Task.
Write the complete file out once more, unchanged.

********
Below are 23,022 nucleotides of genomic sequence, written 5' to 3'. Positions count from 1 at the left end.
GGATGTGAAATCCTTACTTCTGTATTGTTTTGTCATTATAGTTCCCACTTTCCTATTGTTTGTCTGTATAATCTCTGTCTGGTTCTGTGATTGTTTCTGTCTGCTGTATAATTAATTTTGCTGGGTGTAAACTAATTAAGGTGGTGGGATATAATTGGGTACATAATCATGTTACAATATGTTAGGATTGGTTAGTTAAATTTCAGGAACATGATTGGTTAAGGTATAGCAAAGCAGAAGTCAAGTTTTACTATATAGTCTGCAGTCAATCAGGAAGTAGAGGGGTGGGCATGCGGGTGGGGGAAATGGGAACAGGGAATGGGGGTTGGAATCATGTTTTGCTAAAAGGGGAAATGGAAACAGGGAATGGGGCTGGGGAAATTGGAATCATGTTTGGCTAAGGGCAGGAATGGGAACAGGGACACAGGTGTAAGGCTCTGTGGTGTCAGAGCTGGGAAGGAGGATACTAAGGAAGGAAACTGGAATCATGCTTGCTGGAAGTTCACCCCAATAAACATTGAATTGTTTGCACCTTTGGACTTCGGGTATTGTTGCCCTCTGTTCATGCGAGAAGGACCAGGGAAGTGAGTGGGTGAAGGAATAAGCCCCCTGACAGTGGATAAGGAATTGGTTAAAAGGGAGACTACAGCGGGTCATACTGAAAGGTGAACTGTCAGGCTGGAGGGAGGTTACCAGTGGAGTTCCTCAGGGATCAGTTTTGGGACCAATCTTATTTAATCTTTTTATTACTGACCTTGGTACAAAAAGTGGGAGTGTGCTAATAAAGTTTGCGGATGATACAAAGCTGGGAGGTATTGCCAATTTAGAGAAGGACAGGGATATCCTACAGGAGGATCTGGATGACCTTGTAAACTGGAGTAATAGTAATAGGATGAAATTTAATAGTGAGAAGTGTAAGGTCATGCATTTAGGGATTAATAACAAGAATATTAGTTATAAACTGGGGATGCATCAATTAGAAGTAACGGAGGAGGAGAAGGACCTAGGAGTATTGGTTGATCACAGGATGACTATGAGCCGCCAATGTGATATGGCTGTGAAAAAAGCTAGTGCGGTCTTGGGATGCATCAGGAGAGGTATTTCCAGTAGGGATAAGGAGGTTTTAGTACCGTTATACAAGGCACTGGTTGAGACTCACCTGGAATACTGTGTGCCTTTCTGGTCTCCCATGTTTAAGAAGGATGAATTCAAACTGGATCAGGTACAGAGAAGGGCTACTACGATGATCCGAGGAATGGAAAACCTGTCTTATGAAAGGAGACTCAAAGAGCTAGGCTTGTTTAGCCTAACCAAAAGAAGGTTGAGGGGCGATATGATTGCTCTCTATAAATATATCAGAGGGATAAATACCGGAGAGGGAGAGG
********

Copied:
Below are 23,022 nucleotides of genomic sequence, written 5' to 3'. Positions count from 1 at the left end.
GGATGTGAAATCCTTACTTCTGTATTGTTTTGTCATTATAGTTCCCACTTTCCTATTGTTTGTCTGTATAATCTCTGTCTGGTTCTGTGATTGTTTCTGTCTGCTGTATAATTAATTTTGCTGGGTGTAAACTAATTAAGGTGGTGGGATATAATTGGGTACATAATCATGTTACAATATGTTAGGATTGGTTAGTTAAATTTCAGGAACATGATTGGTTAAGGTATAGCAAAGCAGAAGTCAAGTTTTACTATATAGTCTGCAGTCAATCAGGAAGTAGAGGGGTGGGCATGCGGGTGGGGGAAATGGGAACAGGGAATGGGGGTTGGAATCATGTTTTGCTAAAAGGGGAAATGGAAACAGGGAATGGGGCTGGGGAAATTGGAATCATGTTTGGCTAAGGGCAGGAATGGGAACAGGGACACAGGTGTAAGGCTCTGTGGTGTCAGAGCTGGGAAGGAGGATACTAAGGAAGGAAACTGGAATCATGCTTGCTGGAAGTTCACCCCAATAAACATTGAATTGTTTGCACCTTTGGACTTCGGGTATTGTTGCCCTCTGTTCATGCGAGAAGGACCAGGGAAGTGAGTGGGTGAAGGAATAAGCCCCCTGACAGTGGATAAGGAATTGGTTAAAAGGGAGACTACAGCGGGTCATACTGAAAGGTGAACTGTCAGGCTGGAGGGAGGTTACCAGTGGAGTTCCTCAGGGATCAGTTTTGGGACCAATCTTATTTAATCTTTTTATTACTGACCTTGGTACAAAAAGTGGGAGTGTGCTAATAAAGTTTGCGGATGATACAAAGCTGGGAGGTATTGCCAATTTAGAGAAGGACAGGGATATCCTACAGGAGGATCTGGATGACCTTGTAAACTGGAGTAATAGTAATAGGATGAAATTTAATAGTGAGAAGTGTAAGGTCATGCATTTAGGGATTAATAACAAGAATATTAGTTATAAACTGGGGATGCATCAATTAGAAGTAACGGAGGAGGAGAAGGACCTAGGAGTATTGGTTGATCACAGGATGACTATGAGCCGCCAATGTGATATGGCTGTGAAAAAAGCTAGTGCGGTCTTGGGATGCATCAGGAGAGGTATTTCCAGTAGGGATAAGGAGGTTTTAGTACCGTTATACAAGGCACTGGTTGAGACTCACCTGGAATACTGTGTGCCTTTCTGGTCTCCCATGTTTAAGAAGGATGAATTCAAACTGGATCAGGTACAGAGAAGGGCTACTACGATGATCCGAGGAATGGAAAACCTGTCTTATGAAAGGAGACTCAAAGAGCTAGGCTTGTTTAGCCTAACCAAAAGAAGGTTGAGGGGCGATATGATTGCTCTCTATAAATATATCAGAGGGATAAATACCGGAGAGGGAGAGG